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7 minutes ago, MP-R said:

25th November 2005 and 19th/20th March 2007 were also straight northerlies, the former being quite a potent one too.

I should have said sustained though I had forgotten all about that November 2005 Northerly. I think that the March 2007 one toppled fairly quickly afterwards.

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Remember the end of February 1990, after the front that brought the Towyn coastal surge, there were heavy wintry showers. Thundersnow that evening in Manchester. Frontal sytem came up against the colder air on the 28th February and the rain turned to snow. Then we have heavy showers of rain in the mld sector and then the snow returned that late afternoon. That was an interesting day

image.thumb.png.5b396b89c24bd39b12a5bf4cb3fc6b87.png

Next morning, there were some absolutely cracking intense hail and snow showers. Didn't last though and March ending being exceptionally mild as well. 

NOAA_1_1990030106_2.pngNOAA_1_1990030206_2.png

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1 hour ago, Norrance said:

The only potent straight Northerlies that I can think of this Century were late Feb/early March 2006 and late Jan 2003. 

Others were either very brief or from the NW or NE. This lack of Northerlies is why Aberdeen has had such below average snow in the past few years and I suspect has lost its record as the UK’s snowiest city in this current decade.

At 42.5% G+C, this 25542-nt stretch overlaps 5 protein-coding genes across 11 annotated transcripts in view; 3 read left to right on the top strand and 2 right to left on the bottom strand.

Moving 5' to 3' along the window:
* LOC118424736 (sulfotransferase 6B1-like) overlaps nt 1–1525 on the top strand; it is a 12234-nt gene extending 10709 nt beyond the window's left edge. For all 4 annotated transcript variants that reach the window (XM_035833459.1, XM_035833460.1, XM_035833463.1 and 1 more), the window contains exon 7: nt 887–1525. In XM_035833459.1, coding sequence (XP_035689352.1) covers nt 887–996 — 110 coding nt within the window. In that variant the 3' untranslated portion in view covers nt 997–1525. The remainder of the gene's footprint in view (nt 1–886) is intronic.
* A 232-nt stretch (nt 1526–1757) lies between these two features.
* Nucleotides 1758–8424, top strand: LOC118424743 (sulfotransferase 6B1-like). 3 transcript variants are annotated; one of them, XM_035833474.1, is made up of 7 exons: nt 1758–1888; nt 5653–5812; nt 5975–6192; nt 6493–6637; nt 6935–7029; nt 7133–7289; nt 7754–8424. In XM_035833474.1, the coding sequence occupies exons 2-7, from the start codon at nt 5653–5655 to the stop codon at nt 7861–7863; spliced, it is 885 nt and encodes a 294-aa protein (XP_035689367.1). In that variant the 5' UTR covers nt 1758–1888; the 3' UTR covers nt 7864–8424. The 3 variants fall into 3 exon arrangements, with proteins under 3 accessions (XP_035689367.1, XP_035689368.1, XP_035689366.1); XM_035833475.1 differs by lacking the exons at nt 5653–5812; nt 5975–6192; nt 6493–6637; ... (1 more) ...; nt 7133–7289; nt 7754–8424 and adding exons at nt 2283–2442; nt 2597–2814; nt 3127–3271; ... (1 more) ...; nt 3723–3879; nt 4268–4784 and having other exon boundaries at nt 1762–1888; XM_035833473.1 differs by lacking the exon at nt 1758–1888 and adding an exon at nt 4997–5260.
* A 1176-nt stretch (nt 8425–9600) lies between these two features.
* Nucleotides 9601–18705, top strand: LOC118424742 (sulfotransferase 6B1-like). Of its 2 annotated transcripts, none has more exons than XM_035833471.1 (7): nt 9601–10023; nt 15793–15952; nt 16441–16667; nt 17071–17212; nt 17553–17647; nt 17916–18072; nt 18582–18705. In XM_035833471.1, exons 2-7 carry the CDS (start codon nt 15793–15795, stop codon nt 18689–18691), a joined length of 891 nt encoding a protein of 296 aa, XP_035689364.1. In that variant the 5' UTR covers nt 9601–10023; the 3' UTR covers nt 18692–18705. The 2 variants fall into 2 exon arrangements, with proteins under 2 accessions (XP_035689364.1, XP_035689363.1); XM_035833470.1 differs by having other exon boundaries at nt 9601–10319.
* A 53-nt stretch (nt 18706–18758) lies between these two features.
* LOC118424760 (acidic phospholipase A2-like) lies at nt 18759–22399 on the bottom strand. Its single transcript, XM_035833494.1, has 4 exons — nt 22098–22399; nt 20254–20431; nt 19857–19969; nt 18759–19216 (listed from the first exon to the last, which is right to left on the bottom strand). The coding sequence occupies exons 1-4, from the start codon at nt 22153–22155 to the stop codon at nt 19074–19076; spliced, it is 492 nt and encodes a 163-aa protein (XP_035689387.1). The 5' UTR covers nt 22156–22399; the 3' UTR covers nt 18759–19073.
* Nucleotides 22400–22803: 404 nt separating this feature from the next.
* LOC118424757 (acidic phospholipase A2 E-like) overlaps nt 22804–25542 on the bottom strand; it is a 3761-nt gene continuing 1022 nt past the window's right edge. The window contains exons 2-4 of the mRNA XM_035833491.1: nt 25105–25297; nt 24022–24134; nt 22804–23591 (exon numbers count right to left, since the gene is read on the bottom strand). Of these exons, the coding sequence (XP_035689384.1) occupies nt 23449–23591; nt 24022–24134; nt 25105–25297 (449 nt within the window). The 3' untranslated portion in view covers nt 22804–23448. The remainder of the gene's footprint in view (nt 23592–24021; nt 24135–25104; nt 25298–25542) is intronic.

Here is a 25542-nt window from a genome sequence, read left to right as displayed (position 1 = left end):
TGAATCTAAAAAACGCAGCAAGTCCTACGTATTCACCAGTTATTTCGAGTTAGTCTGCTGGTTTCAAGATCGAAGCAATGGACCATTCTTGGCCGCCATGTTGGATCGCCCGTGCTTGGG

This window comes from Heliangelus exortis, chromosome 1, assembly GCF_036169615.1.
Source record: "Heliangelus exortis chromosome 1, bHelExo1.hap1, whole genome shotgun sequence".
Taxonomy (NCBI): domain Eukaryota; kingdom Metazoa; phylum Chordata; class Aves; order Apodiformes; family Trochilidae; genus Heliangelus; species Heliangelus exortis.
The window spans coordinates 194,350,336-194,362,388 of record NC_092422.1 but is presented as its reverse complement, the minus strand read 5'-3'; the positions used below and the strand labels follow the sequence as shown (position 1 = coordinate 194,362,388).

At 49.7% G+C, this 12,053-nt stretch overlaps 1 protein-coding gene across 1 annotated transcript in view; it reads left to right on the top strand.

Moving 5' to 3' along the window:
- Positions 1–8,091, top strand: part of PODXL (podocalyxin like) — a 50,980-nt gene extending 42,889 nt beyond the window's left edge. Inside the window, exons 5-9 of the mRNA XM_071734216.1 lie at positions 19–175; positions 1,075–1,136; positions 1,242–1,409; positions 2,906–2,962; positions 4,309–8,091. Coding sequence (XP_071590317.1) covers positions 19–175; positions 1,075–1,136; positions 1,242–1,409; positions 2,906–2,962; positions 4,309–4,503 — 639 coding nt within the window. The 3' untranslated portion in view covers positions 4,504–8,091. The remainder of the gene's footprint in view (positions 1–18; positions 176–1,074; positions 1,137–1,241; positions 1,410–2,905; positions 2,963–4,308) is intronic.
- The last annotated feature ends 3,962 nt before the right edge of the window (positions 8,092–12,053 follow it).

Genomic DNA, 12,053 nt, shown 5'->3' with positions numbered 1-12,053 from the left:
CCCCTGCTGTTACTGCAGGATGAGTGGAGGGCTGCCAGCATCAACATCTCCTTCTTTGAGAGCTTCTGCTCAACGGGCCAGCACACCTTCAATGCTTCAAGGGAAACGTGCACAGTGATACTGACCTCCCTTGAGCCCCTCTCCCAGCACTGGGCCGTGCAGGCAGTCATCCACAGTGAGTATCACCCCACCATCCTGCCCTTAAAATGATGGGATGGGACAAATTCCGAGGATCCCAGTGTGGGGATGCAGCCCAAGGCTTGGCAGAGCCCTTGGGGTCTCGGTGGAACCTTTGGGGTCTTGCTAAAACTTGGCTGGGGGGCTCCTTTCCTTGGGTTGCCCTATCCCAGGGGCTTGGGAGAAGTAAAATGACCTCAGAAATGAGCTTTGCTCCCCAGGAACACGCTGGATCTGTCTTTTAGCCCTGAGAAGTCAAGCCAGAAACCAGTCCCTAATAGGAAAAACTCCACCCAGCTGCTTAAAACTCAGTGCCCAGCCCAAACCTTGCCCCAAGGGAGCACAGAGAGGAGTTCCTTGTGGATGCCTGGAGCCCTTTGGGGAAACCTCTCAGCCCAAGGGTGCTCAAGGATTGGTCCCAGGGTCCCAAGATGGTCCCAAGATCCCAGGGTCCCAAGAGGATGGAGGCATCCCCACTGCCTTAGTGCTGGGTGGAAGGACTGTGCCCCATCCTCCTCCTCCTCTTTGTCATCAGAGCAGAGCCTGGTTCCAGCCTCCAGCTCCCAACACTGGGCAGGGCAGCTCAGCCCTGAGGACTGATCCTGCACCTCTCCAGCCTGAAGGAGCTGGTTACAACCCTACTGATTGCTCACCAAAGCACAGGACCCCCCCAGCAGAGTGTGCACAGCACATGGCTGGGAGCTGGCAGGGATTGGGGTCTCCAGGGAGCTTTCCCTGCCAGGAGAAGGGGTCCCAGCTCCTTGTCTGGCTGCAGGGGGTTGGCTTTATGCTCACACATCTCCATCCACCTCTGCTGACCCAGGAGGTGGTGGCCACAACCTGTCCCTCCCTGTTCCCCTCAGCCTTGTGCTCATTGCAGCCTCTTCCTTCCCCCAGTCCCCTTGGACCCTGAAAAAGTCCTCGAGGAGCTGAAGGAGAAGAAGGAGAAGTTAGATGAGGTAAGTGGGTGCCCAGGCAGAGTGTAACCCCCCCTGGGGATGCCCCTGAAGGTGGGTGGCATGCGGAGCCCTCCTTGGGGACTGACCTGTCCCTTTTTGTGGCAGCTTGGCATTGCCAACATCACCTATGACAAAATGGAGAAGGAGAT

BE18DD07-28B3-464C-B1D0-7DE54AAFED0B.gif

9CACF6C4-A1C1-4297-8486-ECF24C229CCC.gif

I'm pretty sure the 17th/18th December 2010 was a direct Northerly. I got 1 foot of snow from it in Donegal. End of December 2000 was another potent Northerly. Anyway it's sad times. 

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46 minutes ago, StormyWeather28 said:

I'm pretty sure the 17th/18th December 2010 was a direct Northerly. I got 1 foot of snow from it in Donegal. End of December 2000 was another potent Northerly. Anyway it's sad times. 

Here are the charts from the days showing the nearest to a Northerly from those events. Winds here were from the North but unlike 2006 and 2003 if you follow the lines the air originated from N Scandivia/Russia rather than the true Arctic so I would suggest an North Easterly source. Having said that if it brings the cold and snow who really cares the source of the outbreak😏 

 

D111AEF7-4796-40FB-AAA4-55378F430203.gif

B9C7846C-8E61-445D-9CBC-855B89B7729F.gif

Edit sorry veering a bit off the topic of the cold ends to mild Winters.😧

Edited by Norrance
Topic

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2 hours ago, Norrance said:

I should have said sustained though I had forgotten all about that November 2005 Northerly. I think that the March 2007 one toppled fairly quickly afterwards.

Yes indeed, only a two day affair, starting off as a northwesterly, but looks lovely on the archive charts. 

archives-2007-3-20-0-0.png

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Yep end of February 26th to march 2... 1990 was very lively indeed thunder wind storms heavy hail stormy winds already said then snow/rain snow and severe gales.

After the first record warm spell of 23rd of February of 13c

Edited by Snowyowl9